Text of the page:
Member of Putin's human rights council sees Jehovah's Witnesses' victory in ECHR


by Anton Skripunov

RIA Novosti, 21 April 2017


The European Court for Human Rights (ECHR) will likely take the side of the "Administrative Center of Jehovah's Witnesses," since the grounds for the ban by the Russian Supreme Court are feeble, thinks Alexander Verkhovsky, a member of the presidential Council for the Development of Civil Society and Human Rights and director of the Sova Center for News and Analysis.


The Supreme Court found the activity of the "Administrative Center of Jehovah's Witnesses in Russia" to be extremist and banned its work. The court also confiscated the center's property. The center of Jehovah's Witnesses may appeal this decision. If it files an appeal, the order regarding the ban will, for a time, not take legal effect. However the Ministry of Justice earlier had already suspended the work of the center until the final resolution of the dispute in court. Representatives of the organization told journalists that they intend to appeal the decision of the Russian court in the European Court for Human Rights. According to Verkhovsky, by law they must first appeal in the presidium of the Russian Supreme Court.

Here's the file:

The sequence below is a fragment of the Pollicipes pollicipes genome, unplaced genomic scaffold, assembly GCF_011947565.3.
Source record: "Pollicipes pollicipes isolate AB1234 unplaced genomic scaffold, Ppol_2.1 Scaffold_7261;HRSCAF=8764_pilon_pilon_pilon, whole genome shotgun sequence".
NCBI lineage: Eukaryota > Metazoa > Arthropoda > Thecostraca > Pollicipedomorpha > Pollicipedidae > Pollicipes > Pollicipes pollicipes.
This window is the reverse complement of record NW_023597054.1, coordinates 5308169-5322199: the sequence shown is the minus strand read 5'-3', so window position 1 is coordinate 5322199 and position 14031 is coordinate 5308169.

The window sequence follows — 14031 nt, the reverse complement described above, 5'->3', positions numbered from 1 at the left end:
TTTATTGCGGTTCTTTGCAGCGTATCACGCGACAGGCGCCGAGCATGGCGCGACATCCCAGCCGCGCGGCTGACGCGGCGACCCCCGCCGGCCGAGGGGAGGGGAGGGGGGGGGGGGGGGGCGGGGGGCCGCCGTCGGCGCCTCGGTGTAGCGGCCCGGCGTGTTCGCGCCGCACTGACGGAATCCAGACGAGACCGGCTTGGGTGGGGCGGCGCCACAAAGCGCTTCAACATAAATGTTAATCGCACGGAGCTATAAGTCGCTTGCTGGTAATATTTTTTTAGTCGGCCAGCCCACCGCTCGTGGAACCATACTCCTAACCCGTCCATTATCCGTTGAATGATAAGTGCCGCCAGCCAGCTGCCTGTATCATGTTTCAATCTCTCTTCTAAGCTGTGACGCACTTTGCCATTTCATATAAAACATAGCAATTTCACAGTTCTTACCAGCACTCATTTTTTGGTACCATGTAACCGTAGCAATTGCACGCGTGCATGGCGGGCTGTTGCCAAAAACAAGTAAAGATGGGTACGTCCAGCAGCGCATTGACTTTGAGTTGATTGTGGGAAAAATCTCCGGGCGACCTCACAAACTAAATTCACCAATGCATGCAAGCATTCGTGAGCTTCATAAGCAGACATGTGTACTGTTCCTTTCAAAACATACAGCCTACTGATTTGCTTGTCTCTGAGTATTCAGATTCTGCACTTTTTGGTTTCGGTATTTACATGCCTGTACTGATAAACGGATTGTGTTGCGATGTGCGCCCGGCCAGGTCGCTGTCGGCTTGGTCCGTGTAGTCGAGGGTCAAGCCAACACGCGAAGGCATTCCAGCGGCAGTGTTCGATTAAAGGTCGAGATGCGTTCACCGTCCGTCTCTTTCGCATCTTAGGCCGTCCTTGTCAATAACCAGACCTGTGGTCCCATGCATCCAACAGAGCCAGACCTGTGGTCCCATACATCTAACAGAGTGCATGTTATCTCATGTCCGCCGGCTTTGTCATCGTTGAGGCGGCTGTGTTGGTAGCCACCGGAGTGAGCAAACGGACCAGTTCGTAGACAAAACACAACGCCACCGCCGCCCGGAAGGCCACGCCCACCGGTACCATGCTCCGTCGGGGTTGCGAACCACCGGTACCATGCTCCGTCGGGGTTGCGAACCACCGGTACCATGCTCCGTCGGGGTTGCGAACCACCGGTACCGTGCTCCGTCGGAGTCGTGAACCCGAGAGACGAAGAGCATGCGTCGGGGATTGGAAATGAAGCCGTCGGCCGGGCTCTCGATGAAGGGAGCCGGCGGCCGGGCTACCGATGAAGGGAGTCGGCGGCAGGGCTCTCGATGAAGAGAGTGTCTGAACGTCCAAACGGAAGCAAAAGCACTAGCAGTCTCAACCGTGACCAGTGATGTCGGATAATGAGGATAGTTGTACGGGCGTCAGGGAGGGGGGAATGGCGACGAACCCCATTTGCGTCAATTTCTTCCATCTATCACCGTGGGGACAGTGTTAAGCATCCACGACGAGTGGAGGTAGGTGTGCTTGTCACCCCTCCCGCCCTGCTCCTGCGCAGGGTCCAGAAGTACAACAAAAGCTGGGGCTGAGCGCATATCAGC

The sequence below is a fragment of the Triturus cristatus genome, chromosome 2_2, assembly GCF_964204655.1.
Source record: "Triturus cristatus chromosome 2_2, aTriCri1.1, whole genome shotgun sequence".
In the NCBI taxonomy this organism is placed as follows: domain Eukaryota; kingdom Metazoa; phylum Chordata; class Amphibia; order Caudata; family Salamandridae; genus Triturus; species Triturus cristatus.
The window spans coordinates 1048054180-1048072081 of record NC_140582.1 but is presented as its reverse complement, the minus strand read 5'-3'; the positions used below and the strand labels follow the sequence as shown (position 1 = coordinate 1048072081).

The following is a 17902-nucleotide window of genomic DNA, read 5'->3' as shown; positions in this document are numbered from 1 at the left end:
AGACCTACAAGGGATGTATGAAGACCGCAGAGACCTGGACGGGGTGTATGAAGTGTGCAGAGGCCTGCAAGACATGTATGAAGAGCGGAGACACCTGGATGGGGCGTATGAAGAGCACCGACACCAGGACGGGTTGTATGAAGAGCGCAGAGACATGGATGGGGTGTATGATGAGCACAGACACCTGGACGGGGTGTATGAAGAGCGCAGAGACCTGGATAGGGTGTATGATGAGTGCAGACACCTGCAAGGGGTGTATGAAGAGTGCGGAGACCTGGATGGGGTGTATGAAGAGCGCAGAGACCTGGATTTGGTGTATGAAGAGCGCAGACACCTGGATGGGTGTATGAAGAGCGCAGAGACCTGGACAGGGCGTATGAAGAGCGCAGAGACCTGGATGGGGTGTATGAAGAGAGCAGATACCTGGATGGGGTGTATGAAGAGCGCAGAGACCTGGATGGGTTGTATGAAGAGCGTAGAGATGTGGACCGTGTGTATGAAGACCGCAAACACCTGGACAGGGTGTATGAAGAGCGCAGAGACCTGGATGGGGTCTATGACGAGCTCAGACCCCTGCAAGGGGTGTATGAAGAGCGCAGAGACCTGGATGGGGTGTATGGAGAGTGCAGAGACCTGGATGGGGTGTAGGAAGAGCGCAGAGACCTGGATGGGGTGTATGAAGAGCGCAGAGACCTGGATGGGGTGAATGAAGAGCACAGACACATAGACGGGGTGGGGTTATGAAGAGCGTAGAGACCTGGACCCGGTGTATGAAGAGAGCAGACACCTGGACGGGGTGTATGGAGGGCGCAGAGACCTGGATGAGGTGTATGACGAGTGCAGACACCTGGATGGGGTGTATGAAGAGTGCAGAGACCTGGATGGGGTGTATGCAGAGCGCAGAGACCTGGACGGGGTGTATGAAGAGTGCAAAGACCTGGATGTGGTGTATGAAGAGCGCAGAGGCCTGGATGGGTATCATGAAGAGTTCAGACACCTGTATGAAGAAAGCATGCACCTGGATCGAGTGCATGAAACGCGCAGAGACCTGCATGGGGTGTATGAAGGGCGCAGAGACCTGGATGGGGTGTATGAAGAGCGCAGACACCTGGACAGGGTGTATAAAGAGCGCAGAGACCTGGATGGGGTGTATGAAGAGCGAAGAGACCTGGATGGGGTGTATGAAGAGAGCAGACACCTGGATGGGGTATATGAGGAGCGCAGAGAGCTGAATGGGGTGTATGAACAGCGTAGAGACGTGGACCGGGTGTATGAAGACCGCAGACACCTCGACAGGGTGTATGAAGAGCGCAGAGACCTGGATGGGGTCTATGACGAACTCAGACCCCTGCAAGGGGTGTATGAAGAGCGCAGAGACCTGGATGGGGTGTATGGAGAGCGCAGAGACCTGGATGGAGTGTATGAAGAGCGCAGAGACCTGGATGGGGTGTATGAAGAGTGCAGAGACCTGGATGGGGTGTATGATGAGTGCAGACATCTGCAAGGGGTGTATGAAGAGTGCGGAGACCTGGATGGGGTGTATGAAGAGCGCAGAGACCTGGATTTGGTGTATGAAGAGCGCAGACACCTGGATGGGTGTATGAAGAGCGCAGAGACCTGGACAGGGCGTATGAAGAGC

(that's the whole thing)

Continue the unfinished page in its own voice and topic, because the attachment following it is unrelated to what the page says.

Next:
"If they lose in the presidium of the Supreme Court, then they will go to the European Court for Human Rights, and there they are practically sure to win, because the grounds for the ban are simply feeble. . . . The reason there is exactly one: the organization must be banned for the reason that, before this, several of their regional (organizations) and a whole range of materials were banned. But they nevertheless continued to distribute the same ideas—even if in different materials—despite the ban," Verkhovsky suggests.


The expert thinks that the prohibitions by the Russian Supreme Court were issued on one and the same basis: Jehovah's Witnesses, in their doctrine, in their preaching, in their texts, "assert that their faith is the best of all, it is correct, and the others are incorrect."


"In terms of our legislation, this assertion is religious superiority. This kind of accusation can in no way be sustained in the European Court for Human Rights," the expert suggests. (tr. by PDS, posted 23 April 2017)

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